Meindert Hobbema AMSTERDAM 1638 - 1709 A HAMLET IN A WOODLAND GLADE OF OAKS signed lower left: m Hobbema oil on oak panel 37 by 48.5 cm.; 14 1/2 by 19 1/8 in. Read Condition Report Read Condition Report Register or Log-in to view condition report Saleroom Notice Provenance A.N. Garland, 15 Queen's Gate, London; By whom (anonymously) sold, London, Christie's London, 25 April 1903, lot 47, for 410 Guineas to Gribble; With P. & D. Colnaghi, London; Oscar Huldschinsky, Breslau, by 1906; His sale, Berlin, Paul Cassirer und Hugo Helbing, 10 May 1928, lot 14, for 65,000 Reichsmarks to Böhler; With Julius Böhler, Munich; Leo van den Bergh, Wassenaar; His sale, Amsterdam, S.J. Mak van Waay, Amsterdam, 5 November 1935, lot 11, for 12,000 Florins; Otto Wertheimer, Paris; Dr Max Schmidheiny, Heerbrugg; Anonymous sale ('The Property of a Gentleman'), London, Christie's, 6 July 1990, lot 118, for £550,000; With Noortman, Maastricht, By whom sold to a private collector, U.S.A., by 2003; Anonymous sale ('The Property of a Gentleman'), New York, Christie's, 23 January 2004, lot 28; With Noortman Master Paintings, Maastricht; From whom acquired by the present owner. Exhibited Berlin, Former gräflich Redern'schen Palais, Unter den Linden 1, Ausstellung von Werken alter Kunst aus dem Privatbesitz der Mitglieder des Kaiser Friedrich-Museums-Vereins, 27 January - 4 March 1906, no. 63; Rotterdam, Museum Boijmans van Beuningen, Meesterwerken uit Vier Eeuwen 1400-1800, 25 June - 15 October 1938, no. 90; Greenwich, Connecticut, The Bruce Museum, The Pleasures of Collecting - Part 1, Renaissance to Impressionist Masterpieces, 21 September 2002 - 5 January 2003, p. 27. Literature E. Michel, Hobbema et les Paysagistes de son Temps en Hollande, Paris 1890, reproduced p. 33; C. Hofstede de Groot, A Catalogue Raisonné..., vol. IV, London 1912, p. 396, no. 126; W. von Bode, Collection d'Oscar Huldschinsky, Berlin 1909, no. 14; W. von Bode, Meindert Hobbema, Berlin 1909; E. Michel, Meindert Hobbema, Paris 1927; G. Broulhiet, Meindert Hobbema, Paris 1938, p. 399, no. 178, reproduced p. 191; Meesterwerken uit Vier Eeuwen 1400-1800, exhibition catalogue, Rotterdam 1938, vol. I, p. 23, no. 90, reproduced vol II, p. 100, plate 155; P.C. Sutton, The Pleasures of Collecting - Part 1, Renaissance to Impressionist Masterpieces, exhibition catalogue, Greenwich 2002, p. 27. Catalogue Note This is a highly characteristic work of Hobbema's early maturity, datable circa 1663. Hobbema trained with Jacob van Ruisdael shortly after the latter had moved from Haarlem to Amsterdam in the 1650s, but remarkably, Ruisdael's influence on the younger painter is not apparent until the beginning of the next decade, in circa 1662. He achieved maturity with astonishing speed in the ensuing few years, and his fame rests on a group of landscapes painted between 1662 and 1668, most of which are composed along similar lines to the present example, with a hamlet of thatched timber-framed farmhouses nestling under oak trees growing in thin, sandy soil. Hobbema's low viewpoint allows the viewer to see between the trunks of the oaks; a higher viewpoint would be obscured by foliage. His subject matter is reminiscent of the drawings made by Ruisdael in the Eastern Netherlands in the early 1650s and the paintings that followed, but his own familiarity with this landscape, evident in many of his paintings, suggests that he may have visited the area himself, doubtless inspired by his teacher. Several paintings by Hobbema incorporating depictions of actual watermills on the estate of Singraven near Denekamp in the wooded province of Overijssel support the likelihood that he too travelled in this region. Hobbema seems to have painted very little after his marriage in October 1668, but the magisterial Avenue at Middelharnis in the National Gallery, London, very different in character to his wooded landscapes of the mid-1660s, is a glorious exception. It is unusual to apply the term ````early maturity```` to an artist whose career started a decade earlier, but whose full maturity is reached over the next two or three years, and who virtually ceased to paint within five years. His compositions of the mid-1660s are very similar in type to the present work, which anticipates them in a sense of monumentality that belies its small scale, but he paints with an increased freedom with the brush, especially in his skies, where he sometimes uses almost vertical brushstrokes, and the sandy ground is more frequently lit by dappled sunlight. Perhaps too he becomes more at ease with larger works, generally on canvas. 1 His strong sense of understanding of a very specific type of open oak woodland domesticated by farmhouses rarely alters, however. This painting, and the vast majority of his works from the mid-1660s (including those with watermills), give the viewer the impression that they are sites near each other in the same forest.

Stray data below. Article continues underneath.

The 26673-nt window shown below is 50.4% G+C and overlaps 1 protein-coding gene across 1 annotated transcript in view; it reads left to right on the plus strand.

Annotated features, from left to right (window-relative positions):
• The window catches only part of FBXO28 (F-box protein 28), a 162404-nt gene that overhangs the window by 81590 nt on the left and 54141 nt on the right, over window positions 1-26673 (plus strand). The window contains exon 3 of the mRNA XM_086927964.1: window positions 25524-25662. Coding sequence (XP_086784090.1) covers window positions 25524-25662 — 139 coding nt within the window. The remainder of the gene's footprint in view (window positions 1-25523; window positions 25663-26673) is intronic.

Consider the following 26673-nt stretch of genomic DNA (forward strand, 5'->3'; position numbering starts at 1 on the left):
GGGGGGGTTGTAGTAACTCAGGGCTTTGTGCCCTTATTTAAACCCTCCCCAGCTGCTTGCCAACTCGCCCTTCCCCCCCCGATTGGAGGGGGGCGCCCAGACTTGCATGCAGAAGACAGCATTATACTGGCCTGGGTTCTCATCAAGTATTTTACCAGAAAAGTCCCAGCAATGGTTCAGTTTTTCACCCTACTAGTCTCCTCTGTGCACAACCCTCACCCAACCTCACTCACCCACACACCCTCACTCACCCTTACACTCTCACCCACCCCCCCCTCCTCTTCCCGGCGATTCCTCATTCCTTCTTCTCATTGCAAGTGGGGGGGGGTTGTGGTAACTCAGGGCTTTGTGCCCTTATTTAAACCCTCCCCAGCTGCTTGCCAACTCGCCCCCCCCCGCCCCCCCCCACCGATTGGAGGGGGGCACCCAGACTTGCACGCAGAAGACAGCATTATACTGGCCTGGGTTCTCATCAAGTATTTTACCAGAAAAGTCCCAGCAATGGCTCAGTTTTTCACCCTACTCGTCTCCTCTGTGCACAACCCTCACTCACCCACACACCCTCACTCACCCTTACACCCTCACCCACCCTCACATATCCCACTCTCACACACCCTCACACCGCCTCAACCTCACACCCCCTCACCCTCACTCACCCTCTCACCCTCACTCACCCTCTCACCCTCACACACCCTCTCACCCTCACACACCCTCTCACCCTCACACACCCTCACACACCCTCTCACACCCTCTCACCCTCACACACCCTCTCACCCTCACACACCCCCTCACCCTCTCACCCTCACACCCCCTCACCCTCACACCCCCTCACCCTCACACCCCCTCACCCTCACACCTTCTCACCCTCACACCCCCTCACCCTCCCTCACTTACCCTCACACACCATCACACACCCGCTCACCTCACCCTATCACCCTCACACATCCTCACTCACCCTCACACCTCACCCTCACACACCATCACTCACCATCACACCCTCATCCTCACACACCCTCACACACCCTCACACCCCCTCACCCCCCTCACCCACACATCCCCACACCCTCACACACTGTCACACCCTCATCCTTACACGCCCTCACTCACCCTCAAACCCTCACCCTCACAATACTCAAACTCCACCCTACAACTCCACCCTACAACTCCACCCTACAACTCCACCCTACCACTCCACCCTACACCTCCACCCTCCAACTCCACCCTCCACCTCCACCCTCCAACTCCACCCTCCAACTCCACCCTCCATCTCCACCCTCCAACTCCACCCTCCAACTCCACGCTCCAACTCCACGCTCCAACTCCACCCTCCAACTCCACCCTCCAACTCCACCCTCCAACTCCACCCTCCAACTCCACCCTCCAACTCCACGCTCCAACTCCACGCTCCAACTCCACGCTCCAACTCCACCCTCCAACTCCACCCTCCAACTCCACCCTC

Meindert Hobbema - Watermill And Village In A Wooded Landscape